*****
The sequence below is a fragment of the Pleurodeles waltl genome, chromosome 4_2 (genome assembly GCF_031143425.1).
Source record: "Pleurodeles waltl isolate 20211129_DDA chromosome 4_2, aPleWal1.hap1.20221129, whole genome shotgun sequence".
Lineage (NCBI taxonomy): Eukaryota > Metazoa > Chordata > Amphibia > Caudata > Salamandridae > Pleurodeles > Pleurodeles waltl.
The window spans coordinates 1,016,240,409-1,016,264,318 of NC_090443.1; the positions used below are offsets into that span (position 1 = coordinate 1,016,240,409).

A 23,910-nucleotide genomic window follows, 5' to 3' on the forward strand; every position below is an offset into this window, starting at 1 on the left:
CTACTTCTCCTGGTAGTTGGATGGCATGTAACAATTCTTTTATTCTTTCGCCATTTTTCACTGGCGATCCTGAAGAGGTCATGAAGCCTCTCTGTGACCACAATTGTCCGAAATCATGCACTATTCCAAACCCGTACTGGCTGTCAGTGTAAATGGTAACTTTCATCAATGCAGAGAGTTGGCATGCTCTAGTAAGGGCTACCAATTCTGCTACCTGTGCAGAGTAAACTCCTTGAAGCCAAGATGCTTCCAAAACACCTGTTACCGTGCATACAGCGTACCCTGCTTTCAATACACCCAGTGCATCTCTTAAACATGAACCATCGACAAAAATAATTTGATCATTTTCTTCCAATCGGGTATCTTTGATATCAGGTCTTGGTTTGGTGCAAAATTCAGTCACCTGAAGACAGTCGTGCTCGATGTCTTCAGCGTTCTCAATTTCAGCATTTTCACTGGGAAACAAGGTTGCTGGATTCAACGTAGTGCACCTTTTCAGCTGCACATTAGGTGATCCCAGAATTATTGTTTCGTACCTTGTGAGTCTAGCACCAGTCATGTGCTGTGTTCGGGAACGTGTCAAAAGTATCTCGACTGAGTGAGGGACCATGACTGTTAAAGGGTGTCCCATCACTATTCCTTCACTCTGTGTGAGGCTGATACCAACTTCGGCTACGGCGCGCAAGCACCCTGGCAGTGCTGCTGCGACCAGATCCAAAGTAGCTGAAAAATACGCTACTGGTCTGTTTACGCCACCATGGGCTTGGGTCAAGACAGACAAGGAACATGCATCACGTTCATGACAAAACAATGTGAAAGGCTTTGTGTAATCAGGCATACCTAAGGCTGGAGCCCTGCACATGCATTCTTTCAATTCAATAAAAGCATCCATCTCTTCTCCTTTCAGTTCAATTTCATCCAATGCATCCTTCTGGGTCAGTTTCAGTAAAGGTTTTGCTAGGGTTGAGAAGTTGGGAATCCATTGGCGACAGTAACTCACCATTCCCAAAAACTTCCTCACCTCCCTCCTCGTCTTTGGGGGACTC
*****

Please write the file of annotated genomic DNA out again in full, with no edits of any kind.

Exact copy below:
The sequence below is a fragment of the Pleurodeles waltl genome, chromosome 4_2 (genome assembly GCF_031143425.1).
Source record: "Pleurodeles waltl isolate 20211129_DDA chromosome 4_2, aPleWal1.hap1.20221129, whole genome shotgun sequence".
Lineage (NCBI taxonomy): Eukaryota > Metazoa > Chordata > Amphibia > Caudata > Salamandridae > Pleurodeles > Pleurodeles waltl.
The window spans coordinates 1,016,240,409-1,016,264,318 of NC_090443.1; the positions used below are offsets into that span (position 1 = coordinate 1,016,240,409).

A 23,910-nucleotide genomic window follows, 5' to 3' on the forward strand; every position below is an offset into this window, starting at 1 on the left:
CTACTTCTCCTGGTAGTTGGATGGCATGTAACAATTCTTTTATTCTTTCGCCATTTTTCACTGGCGATCCTGAAGAGGTCATGAAGCCTCTCTGTGACCACAATTGTCCGAAATCATGCACTATTCCAAACCCGTACTGGCTGTCAGTGTAAATGGTAACTTTCATCAATGCAGAGAGTTGGCATGCTCTAGTAAGGGCTACCAATTCTGCTACCTGTGCAGAGTAAACTCCTTGAAGCCAAGATGCTTCCAAAACACCTGTTACCGTGCATACAGCGTACCCTGCTTTCAATACACCCAGTGCATCTCTTAAACATGAACCATCGACAAAAATAATTTGATCATTTTCTTCCAATCGGGTATCTTTGATATCAGGTCTTGGTTTGGTGCAAAATTCAGTCACCTGAAGACAGTCGTGCTCGATGTCTTCAGCGTTCTCAATTTCAGCATTTTCACTGGGAAACAAGGTTGCTGGATTCAACGTAGTGCACCTTTTCAGCTGCACATTAGGTGATCCCAGAATTATTGTTTCGTACCTTGTGAGTCTAGCACCAGTCATGTGCTGTGTTCGGGAACGTGTCAAAAGTATCTCGACTGAGTGAGGGACCATGACTGTTAAAGGGTGTCCCATCACTATTCCTTCACTCTGTGTGAGGCTGATACCAACTTCGGCTACGGCGCGCAAGCACCCTGGCAGTGCTGCTGCGACCAGATCCAAAGTAGCTGAAAAATACGCTACTGGTCTGTTTACGCCACCATGGGCTTGGGTCAAGACAGACAAGGAACATGCATCACGTTCATGACAAAACAATGTGAAAGGCTTTGTGTAATCAGGCATACCTAAGGCTGGAGCCCTGCACATGCATTCTTTCAATTCAATAAAAGCATCCATCTCTTCTCCTTTCAGTTCAATTTCATCCAATGCATCCTTCTGGGTCAGTTTCAGTAAAGGTTTTGCTAGGGTTGAGAAGTTGGGAATCCATTGGCGACAGTAACTCACCATTCCCAAAAACTTCCTCACCTCCCTCCTCGTCTTTGGGGGACTC